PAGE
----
Mike Thomson, BBC News, February 26, 2010
12 year-old, Henri, which is not his real name, points at a large fresh looking scar on his midriff.
“People accused me of sorcery and my mother believed them,” he says.
“Look, here on my stomach. She tried to kill me with a knife. It really hurt and I cannot understand why my mother did it.”
Henri, who is now being given help by a children’s charity, had been playing outside his home in Goma, eastern Congo, when the accusations began.
His eyes begin to water as he remembers pleading with his mother, telling her that the claims were completely untrue. Not that this made any difference.
“She threw me out of the house and told me to go away,” he says.
Henri was then forced to live on the streets until charity workers convinced his mother that the allegations were untrue.
His is just one of a fast growing number of children accused of sorcery to come to the attention of Unicef’s head of child protection in Congo, Alessandra Dentice.
“Children accused of witchcraft is unfortunately one of the major increasing child protection issues in the country,” she says.
Unicef’s latest available statistics show that around one hundred cases of child sorcery allegations were referred to them in 2008 in the North Kivu province of Eastern Congo alone.
That number increased nearly fivefold to 450 in the same area last year.
Alessandra Dentice believes this may be explained by a growing awareness of the problem that has led to more reports rather than more cases.
But, she says, recent events in violence-plagued Eastern Congo might also explain the rise.
“This is a country where is no social cohesion any longer, there is no sense of community, no sense of family,” she says.
“So, whenever anything happens at family or community level it is very easy for them to blame someone who is powerless and seems to have no rights.”
Ms Dentice went on tell me how serious sorcery allegations can be for the children concerned.
“A lot of these children are beaten up or burnt. Unfortunately it is very common,” she says.
“I have just received this morning a report about a girl of 12-years-old who has been burnt because she was accused of witchcraft.”
The Anglican Bishop of Bukavu, Josue Bulambo Lembelembe, is also very concerned by the apparent increase in sorcery allegations against children here.
“It only takes somebody in a family to fall ill and a child can be accused of sorcery,” he says.
“Particularly if the youngster accused lives on the street. Then they point to him or her and say they caused the illness or other problem.”
Not far across Goma, I approached the offices of the charity, Childrens Voice.
Having heard that I was coming, more than 200 youngsters, standing in long neat lines, burst into song as I drove through the gates. In charge was the charity’s local Director, Monossay Bodween Odette.
“We found many of these children on the streets without parents or any kind of support,” she says.
“When children accused of sorcery of sorcery are abandoned on the streets life is very hard for them. People throw stones at them and many get badly hurt.
“That is why we go from house to house telling people not to listen to claims of child sorcery. We know that if our message fails to get through, some children will die.”
It is here that I met 14-year-old, Jean, though I have been asked not to give his real name because of past threats against him. A tall sullen looking boy, Jean seems nervous and withdrawn.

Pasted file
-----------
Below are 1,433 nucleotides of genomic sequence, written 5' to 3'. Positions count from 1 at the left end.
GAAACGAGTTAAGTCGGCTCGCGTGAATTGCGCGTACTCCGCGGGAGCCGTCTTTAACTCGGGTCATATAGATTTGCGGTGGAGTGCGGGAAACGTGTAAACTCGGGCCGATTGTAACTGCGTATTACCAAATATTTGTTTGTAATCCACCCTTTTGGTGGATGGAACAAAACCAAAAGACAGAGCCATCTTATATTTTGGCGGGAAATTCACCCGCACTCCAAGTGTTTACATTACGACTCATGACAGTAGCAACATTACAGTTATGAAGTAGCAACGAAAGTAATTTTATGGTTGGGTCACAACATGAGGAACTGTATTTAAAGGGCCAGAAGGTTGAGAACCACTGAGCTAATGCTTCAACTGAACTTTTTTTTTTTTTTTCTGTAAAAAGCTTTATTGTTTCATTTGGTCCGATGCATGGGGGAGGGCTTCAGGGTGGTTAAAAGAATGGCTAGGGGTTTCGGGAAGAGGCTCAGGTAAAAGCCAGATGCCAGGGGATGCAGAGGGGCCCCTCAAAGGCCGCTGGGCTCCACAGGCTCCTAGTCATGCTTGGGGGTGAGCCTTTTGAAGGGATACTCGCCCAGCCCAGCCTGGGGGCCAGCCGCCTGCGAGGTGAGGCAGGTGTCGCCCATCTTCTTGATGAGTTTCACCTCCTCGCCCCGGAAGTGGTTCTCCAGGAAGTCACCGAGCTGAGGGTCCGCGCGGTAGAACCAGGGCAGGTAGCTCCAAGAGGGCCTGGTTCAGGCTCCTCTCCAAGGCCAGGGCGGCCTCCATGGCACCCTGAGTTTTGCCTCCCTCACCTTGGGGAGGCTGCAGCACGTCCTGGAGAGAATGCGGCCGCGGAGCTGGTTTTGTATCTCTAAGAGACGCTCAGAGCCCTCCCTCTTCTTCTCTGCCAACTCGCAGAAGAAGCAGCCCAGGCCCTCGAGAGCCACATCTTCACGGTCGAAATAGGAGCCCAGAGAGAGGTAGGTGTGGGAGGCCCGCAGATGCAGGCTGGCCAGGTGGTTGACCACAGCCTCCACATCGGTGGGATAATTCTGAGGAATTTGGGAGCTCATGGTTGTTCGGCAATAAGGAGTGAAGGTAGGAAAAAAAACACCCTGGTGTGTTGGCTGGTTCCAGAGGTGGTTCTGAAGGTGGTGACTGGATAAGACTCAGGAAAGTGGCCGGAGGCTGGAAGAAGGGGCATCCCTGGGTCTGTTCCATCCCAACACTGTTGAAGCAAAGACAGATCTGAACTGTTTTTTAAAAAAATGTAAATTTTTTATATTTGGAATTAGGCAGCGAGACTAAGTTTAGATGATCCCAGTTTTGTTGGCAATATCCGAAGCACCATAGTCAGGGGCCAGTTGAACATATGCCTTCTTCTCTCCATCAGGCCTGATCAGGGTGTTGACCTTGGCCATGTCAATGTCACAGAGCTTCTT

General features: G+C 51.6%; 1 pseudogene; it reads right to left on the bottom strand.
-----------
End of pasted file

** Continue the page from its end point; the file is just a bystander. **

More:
But when I ask him to tell me about the witchcraft accusations against him he sits up straight and begins to tell me his story.
It all started, he says, after he went to see a Nigerian horror film about zombies.
“In this movie one person was raising the dead with a stick. I was with a friend and we went to a cemetery to play and try and act out the movie,” he says.
“But when my friend saw me doing this he ran away and accused me of being a sorcerer to his parents.”
Jean goes on to tell me that his friend’s parents came to his grandparents house where he was living and told them that he was a sorcerer and would have to be burned.
Then, he says, his grandparents gave him a beating before taking him down to the offices of the local authority.
“The head of the authority beat me with a stick and told me to say that I was a sorcerer. He forced me to say it. People were waiting outside to kill me,” he says.
Jean was then brought before a local priest who confirmed that he was a sorcerer.
It was only after the Children’s Voice charity visited his grandparents and warned them that making witchcraft allegations against children is now illegal, that the matter was finally dropped.
But the existence of a recently introduced law under the Child Protection Code is one thing. Enforcing it can be quite another, according to local lawyer, Antonie Famber.
“The trouble is that most people here still believe in witchcraft so this makes the law very hard to enforce,” he says.
“To make matter worse even some government officials believe in sorcery themselves. Take the case of a colleague of mine who is also a lawyer. He knows that the law does not recognise sorcery but he has accused his own children of witchcraft.”
But Unicef’s, Alessandra Dentice says the new law, which took eight years to get on the statute books and carries a maximum penalty of three years jail, is helping .
She believes that it has helped make people take a current radio and television campaign seriously and may also have prompted more people to report accusations made.
Not that such legal threats are making everyone here contrite.
12-year-old Henri, who revealed how he was stabbed by his mother after neighbours accused him of sorcery, told me how she responded after accepting that he was not guilty after all.
“She didn’t say sorry to me. She didn’t say anything.”